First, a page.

Their issues with housing are exacerbated by the current bedbug epidemic. Their home has been sprayed twice. They had to get rid of their furniture and can’t afford to replace it. Lonny said that rich people get dealt with right away, but when you living in Manitoba Housing you have to wait 20–30 days for the second spray. Greta added that the hatching time is only 10 days, and so the longer wait doesn’t help them. They both indicated that they’re tired of the bites.
Both Lonny and Greta recalled the experiences that have led them to this point. Lonny went to school on the reserve and then at David Livingstone School. Although they didn’t have much money, his stepfather spoiled him with toys. Lonny feels that he did that to feel better when he saw the look on his son’s face and wouldn’t feel that he was depriving him. Lonny recognizes the same pattern in himself now. When he was younger, he spent time involved in alcohol and drug use, gangs, jails, Manitoba Youth Centre, and ‘the pen’. He said that when he was involved in programs, he didn’t need to worry about money – but then when he got out, he didn’t have money and would go back to crime.
Greta also grew up on social assistance. She became pregnant when she was 16 and living on the reservation. She had her second baby when she was 17. She left the reservation when she was 18. Her parents wouldn’t let her take her children with her, and so she had to involve the police in getting them back. She initially stayed in a women’s shelter when she got to Winnipeg, and then at the Salvation Army. When it was time to leave Salvation Army, Greta quickly rented the first home she could find. She met another man and had three children with him. She is currently attempting to get child support from her previous two boyfriends.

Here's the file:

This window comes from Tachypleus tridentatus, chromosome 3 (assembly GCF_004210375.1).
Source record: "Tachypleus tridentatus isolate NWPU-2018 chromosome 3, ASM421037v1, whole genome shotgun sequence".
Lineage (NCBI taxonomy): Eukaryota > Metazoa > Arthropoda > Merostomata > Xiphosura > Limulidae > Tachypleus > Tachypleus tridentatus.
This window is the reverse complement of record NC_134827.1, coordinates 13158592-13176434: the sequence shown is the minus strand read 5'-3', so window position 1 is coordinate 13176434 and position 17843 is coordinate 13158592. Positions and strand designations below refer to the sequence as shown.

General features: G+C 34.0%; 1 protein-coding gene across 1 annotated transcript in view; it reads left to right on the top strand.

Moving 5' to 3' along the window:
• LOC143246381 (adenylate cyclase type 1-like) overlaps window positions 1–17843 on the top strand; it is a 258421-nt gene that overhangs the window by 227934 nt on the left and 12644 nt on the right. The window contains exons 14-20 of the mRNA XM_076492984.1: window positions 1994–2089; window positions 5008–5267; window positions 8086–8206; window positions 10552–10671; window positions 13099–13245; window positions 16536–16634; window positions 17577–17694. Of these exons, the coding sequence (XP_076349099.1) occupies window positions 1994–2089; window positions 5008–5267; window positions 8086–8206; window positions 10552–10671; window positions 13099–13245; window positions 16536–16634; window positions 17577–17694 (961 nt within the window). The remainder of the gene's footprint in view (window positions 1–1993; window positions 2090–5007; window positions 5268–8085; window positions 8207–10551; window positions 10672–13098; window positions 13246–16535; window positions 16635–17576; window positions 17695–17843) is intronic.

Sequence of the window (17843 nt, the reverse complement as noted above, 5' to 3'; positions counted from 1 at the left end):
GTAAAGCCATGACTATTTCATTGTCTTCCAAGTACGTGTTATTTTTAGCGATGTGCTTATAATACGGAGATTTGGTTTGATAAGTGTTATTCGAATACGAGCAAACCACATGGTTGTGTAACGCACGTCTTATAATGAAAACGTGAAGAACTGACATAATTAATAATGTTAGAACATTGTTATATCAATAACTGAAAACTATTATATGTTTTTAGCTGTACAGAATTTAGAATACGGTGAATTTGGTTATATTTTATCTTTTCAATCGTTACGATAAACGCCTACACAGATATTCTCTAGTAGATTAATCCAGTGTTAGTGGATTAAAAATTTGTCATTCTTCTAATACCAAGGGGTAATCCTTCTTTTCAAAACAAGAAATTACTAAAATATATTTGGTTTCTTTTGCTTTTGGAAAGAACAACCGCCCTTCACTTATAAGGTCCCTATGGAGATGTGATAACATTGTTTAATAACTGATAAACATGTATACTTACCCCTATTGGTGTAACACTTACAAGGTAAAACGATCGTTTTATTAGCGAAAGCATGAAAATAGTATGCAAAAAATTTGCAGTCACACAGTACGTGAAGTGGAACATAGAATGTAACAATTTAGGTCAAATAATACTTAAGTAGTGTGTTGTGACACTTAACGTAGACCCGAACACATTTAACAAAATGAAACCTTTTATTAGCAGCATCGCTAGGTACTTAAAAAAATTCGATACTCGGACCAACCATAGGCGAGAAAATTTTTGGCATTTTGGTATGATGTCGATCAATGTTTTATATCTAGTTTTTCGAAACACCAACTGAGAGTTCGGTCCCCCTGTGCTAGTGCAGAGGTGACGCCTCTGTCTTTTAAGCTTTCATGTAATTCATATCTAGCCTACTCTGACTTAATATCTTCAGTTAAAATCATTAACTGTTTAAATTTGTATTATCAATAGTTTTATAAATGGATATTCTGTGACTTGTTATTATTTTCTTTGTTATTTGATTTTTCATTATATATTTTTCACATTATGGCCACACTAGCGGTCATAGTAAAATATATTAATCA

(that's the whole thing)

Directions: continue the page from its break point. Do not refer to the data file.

The one time that Greta found social assistance to be helpful, she said, was when her son had leukemia. He was in treatment for 3 ½ years and they received a lot of help from both social assistance and CancerCare Manitoba. They paid for her taxis to the hospital, for which she was grateful. Her son is now in remission.
Both Greta and Lonny would like to find work and both went back to school to that end. Despite being trained, neither of them has been able to obtain employment. An additional barrier that Lonny faces is that there are jobs that aren’t options for him due to clearance limitations.
Lonny and Greta had a lot to say about the experience of living in poverty. Lonny said, “It’s insane the way we live. People think that we’re used to the way we live–but that’s not what I’m used to.” He added that trying to find ways to pay bills is emotionally troubling and stressful on their relationship. They get tired of having to report to social assistance and of the assumptions made about them based on their poverty. If something is stolen from their home, it’s assumed that they are lying because they live in poverty. Instead of recognizing the fact that their home isn’t protected, it is also assumed that they pawned their belongings.
The couple finds that money management is difficult. When they get unexpected money, Greta would like to use it to pay the bills, while Lonny sees it as an opportunity to get something they usually can’t afford. He wants to be able to do more for his children and not have them feel deprived. He uses the example of the ice cream man. Greta says that with the cost of buying ice cream from the ice cream man, they could buy a whole pail. Lonny, though, hates that they can’t give their children things because they don’t have money.
Lonny raised the question of why poverty is finally being recognized as an important problem now, and why there is currently interest in solving it. He wondered why it hasn’t been addressed before, and suggested that the current approaches aren’t helping. He speculated about what a “professional expert” would do if forced to live in poverty. “They say to live on a budget. Okay. They say to take programs. Okay. Now what?” Lonny says that they have been in this lifestyle too long, and they don’t know how to get out of it.